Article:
1812 and all that seeks to offer insightful and accessible historical research on the War of 1812 and British Army during the Age of Napoleon.
My interests lie primarily in the study of the Napoleonic British Army, its practices, and the lives of its members. More specific areas of focus include courts martial, rankers’ memoirs, and military musicians.
Having been fascinated by these subjects for over a decade, I hope to provide an interesting window into the period through the articles on this site. I am currently undertaking an MPhil in Modern British History at the University of Cambridge and am a Council member of The Society for Army Historical Research. I also served as Drum-Major of the Fort York Guard for 2015 and 2016, leading a recreated fife and drum corps in daily summer demonstrations at Fort York, Canada’s best-preserved War of 1812 historic site in the heart of downtown Toronto.
I hope you enjoy this website.
– Eamonn O’Keeffe
Want to get in touch? Click here to contact me.
Check out links to some of my projects, books and articles here:
New Light on Toronto’s Oldest Cold Case
An investigation into the infamous 1815 murder of John Paul Radelmüller, keeper of the Gibraltar Point Lighthouse.
Narrative of the Eventful Life of Thomas Jackson: Militiaman and Coldstream Sergeant, 1803-15
I researched and edited this fascinating Napoleonic-era military memoir, published by Helion Books in February 2018. The author, Walsall-born Thomas Jackson, served in the Staffordshire Militia at Windsor Castle and lost a leg during the failed storming of Bergen-op-Zoom in 1814. His descriptions of post-war life as a disabled Chelsea pensioner are particularly rare and valuable.
No Common Man: Searching for Shadrack Byfield
This book project chronicles the life of the War of 1812’s most famous British veteran. A Wiltshire weaver, 41st Private Shadrack Byfield left several memoirs of his life for posterity.
“Such Want of Gentlemanly Conduct:” The General Court Martial of Lieutenant John de Hertel (also available on this website)
Analysis of the newly discovered general court martial of Canadian Fencibles Lieutenant John de Hertel offers a remarkable glimpse into the workings of War of 1812-era military justice. After exploring the backgrounds of the principal actors, this article employs witness testimony to vividly reconstruct the fateful altercation between Lieutenants Peach and de Hertel on 22 May 1815 at Fort York in modern-day Toronto, Canada. Subsequent attempts at conciliation, the trial itself, and de Hertel’s vitriolic defence are examined in detail, followed by concluding reflections on the insight gained through study of this affair and the potential of courts martial as historical sources on the Napoleonic British Army.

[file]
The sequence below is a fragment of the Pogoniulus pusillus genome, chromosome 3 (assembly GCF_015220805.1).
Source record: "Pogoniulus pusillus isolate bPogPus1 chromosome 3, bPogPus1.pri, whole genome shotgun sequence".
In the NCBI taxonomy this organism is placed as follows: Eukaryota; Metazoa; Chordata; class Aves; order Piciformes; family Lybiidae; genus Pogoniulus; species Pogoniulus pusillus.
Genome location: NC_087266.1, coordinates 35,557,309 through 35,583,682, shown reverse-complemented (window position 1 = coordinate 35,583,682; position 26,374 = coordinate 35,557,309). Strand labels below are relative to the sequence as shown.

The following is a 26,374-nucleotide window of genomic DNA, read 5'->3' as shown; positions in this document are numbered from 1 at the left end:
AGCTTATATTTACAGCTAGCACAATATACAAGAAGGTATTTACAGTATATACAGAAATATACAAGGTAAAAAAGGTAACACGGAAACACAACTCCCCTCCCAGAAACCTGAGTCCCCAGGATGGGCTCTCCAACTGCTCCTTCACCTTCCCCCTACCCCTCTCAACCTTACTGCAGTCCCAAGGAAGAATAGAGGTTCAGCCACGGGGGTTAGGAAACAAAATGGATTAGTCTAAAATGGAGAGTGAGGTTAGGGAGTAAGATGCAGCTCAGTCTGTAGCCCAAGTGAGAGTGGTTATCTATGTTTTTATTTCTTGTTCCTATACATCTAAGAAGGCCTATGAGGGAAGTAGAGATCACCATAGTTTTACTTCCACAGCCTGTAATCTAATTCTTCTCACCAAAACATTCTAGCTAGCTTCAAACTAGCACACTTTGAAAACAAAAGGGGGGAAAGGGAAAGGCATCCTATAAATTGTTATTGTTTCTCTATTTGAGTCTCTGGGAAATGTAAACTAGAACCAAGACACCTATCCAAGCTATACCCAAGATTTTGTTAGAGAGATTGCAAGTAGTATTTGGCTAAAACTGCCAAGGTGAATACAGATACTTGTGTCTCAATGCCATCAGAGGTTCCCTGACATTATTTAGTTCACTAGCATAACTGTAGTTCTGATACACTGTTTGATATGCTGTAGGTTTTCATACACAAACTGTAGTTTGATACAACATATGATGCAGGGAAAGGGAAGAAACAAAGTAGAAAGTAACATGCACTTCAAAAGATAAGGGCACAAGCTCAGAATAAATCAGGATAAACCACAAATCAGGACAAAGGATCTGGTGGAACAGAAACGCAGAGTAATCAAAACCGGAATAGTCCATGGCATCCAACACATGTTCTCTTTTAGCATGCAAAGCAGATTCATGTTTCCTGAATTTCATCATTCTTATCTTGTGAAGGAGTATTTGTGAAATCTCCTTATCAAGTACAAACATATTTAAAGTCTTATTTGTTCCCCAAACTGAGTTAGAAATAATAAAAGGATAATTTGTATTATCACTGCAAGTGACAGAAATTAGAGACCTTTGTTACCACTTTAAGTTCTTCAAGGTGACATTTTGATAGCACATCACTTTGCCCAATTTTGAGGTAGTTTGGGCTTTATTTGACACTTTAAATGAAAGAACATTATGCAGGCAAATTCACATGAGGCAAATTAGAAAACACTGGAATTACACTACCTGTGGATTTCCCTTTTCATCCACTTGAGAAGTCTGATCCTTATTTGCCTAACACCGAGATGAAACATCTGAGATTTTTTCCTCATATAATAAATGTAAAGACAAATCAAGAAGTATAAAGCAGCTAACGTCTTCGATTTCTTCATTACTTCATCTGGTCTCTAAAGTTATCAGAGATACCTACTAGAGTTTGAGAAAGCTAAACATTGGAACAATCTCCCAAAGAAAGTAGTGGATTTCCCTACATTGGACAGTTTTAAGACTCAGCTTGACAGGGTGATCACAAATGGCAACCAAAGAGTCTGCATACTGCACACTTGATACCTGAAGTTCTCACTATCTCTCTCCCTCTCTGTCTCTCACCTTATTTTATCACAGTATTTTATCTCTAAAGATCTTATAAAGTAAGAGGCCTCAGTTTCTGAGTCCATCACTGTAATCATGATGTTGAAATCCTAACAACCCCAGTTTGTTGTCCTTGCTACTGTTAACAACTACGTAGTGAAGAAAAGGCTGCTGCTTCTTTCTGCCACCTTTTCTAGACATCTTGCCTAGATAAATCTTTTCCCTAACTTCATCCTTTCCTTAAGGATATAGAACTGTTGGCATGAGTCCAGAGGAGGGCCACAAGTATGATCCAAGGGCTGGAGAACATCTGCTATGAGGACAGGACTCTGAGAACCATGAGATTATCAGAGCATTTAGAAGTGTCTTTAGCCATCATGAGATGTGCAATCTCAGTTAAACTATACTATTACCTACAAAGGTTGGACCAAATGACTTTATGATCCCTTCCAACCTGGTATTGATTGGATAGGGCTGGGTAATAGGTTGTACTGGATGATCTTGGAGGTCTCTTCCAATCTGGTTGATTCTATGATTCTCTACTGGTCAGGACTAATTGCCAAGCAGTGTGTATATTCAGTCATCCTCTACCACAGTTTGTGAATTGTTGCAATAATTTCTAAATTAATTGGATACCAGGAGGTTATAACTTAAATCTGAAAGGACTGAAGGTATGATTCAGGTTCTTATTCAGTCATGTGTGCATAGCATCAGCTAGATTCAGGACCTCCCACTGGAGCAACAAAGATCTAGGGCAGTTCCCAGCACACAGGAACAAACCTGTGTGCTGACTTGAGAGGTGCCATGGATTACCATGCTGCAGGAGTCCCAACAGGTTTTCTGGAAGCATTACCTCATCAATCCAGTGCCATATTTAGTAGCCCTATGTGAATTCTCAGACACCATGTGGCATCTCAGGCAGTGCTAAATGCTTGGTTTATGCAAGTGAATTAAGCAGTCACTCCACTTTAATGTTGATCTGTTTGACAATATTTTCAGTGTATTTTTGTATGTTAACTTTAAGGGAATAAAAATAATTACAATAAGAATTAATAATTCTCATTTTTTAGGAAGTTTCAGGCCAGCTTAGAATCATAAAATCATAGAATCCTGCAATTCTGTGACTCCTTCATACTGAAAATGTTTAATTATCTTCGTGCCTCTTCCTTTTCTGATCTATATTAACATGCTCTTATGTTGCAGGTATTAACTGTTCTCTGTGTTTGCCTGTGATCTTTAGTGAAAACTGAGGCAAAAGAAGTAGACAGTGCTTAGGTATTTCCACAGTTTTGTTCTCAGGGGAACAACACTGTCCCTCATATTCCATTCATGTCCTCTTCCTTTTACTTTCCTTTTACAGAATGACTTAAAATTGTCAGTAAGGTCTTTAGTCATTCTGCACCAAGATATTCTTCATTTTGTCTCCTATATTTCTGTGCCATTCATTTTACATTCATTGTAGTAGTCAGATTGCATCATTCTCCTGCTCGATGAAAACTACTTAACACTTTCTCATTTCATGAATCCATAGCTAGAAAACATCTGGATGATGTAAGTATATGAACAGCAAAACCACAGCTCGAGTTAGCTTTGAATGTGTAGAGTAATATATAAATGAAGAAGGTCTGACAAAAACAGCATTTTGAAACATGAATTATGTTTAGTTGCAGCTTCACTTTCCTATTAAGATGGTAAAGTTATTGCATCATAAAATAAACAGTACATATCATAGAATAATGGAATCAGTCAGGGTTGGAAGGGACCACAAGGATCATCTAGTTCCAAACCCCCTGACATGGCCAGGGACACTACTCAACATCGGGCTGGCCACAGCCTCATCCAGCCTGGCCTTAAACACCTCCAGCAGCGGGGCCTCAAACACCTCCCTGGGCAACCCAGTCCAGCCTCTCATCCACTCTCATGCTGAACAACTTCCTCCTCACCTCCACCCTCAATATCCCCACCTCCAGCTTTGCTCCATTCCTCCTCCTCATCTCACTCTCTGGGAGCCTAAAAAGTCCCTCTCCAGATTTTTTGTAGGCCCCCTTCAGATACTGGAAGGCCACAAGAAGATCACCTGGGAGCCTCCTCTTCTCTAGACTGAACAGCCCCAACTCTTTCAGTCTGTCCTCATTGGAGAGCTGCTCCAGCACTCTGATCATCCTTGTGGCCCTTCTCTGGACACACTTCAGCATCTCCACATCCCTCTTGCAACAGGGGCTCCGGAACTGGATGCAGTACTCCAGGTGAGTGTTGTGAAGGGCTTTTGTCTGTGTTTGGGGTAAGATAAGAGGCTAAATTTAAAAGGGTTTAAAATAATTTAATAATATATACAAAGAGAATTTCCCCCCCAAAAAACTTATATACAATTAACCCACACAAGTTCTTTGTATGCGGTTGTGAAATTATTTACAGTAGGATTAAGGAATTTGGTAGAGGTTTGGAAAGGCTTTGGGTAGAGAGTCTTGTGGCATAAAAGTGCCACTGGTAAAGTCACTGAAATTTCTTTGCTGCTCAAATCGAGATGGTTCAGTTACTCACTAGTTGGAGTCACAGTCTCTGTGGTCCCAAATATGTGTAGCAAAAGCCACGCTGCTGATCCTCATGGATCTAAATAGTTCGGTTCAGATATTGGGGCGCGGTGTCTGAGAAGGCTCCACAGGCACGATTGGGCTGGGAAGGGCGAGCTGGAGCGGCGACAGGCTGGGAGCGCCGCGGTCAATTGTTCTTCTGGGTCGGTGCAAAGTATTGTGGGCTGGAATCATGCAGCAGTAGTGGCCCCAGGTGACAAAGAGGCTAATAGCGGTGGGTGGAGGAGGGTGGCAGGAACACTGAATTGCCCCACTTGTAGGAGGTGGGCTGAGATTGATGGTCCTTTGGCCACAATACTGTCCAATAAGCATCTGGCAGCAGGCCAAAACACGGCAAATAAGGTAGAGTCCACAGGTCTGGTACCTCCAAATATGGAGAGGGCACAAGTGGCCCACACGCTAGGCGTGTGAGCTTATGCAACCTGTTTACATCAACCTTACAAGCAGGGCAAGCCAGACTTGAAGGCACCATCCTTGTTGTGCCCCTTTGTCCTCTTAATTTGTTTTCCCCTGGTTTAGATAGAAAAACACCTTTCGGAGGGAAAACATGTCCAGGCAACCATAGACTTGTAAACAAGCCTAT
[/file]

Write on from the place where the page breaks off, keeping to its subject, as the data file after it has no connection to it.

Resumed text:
Fops under Fire: British Drum-Majors in Action during the Napoleonic Wars
This article documents the roles performed by drum-majors on the battlefield in the Napoleonic and 1812-era British Army. While most of these musical warriors performed unglamorous but essential auxiliary tasks behind the front lines, a handful of drum-majors distinguished themselves through conspicuous acts of bravery under fire.
The Old Halberdier: From the Peninsula to Plattsburgh with a Welshman of the 39th
An anonymous narrative of a soldier of the 39th Regiment was published in the North Wales Chronicle between 1845-48, detailing the author’s service in the Peninsular War and War of 1812. Having discovering this memoir in 2014, I succeeded in identifying the author: Private John Morris Jones of Llanrwst, Denbighshire. His edited account was published in three parts in the Journal of the Society of Army Historical Research (Spring, Summer and Autumn 2017).
The Winter March, co-produced by Patrick Y. Lee and Eamonn O’Keeffe, recreates the 1100km epic trek of the 104th (New Brunswick) Regiment during the winter of 1813. Based on the reminiscences of Lieutenant John Le Couteur, this short film won the Historica-Dominion Institute’s 2013 Heritage Minute Contest.
Links of interest:
War of 1812.ca – This website offers a series of well-researched articles on the 1812-era British Army.
The Society of Army Historical Research – Founded in 1921, this learned society promotes study of the history of the British Army and publishes a quarterly academic journal.
The War of 1812 Magazine – Part of the excellent Napoleon Series, this magazine offers up to date research by some of the leading experts on the War of 1812.
The Journal of Canadian Military History – Launched in 1992 and based at Wilfrid Laurier University, Canadian Military History regularly publishes insightful open access articles.
Gareth Glover Collection – Military historian Gareth Glover has authored and edited over 40 books on the period, publishing dozens of previously undiscovered first-hand accounts on the Napoleonic Wars.
Dr Adrian Goldsworthy – A respected author of ancient history, Dr Goldsworthy has turned his attention to writing an historical fiction series on the Peninsular War. His ‘Sources’ page also provides a useful reading list for those interested in the Napoleonic period.
I am pleased to have served as a researcher or consultant in the past for the following projects, historical societies and reenactment groups:
Cover photo credit: Brad Robb, CC License 3.0.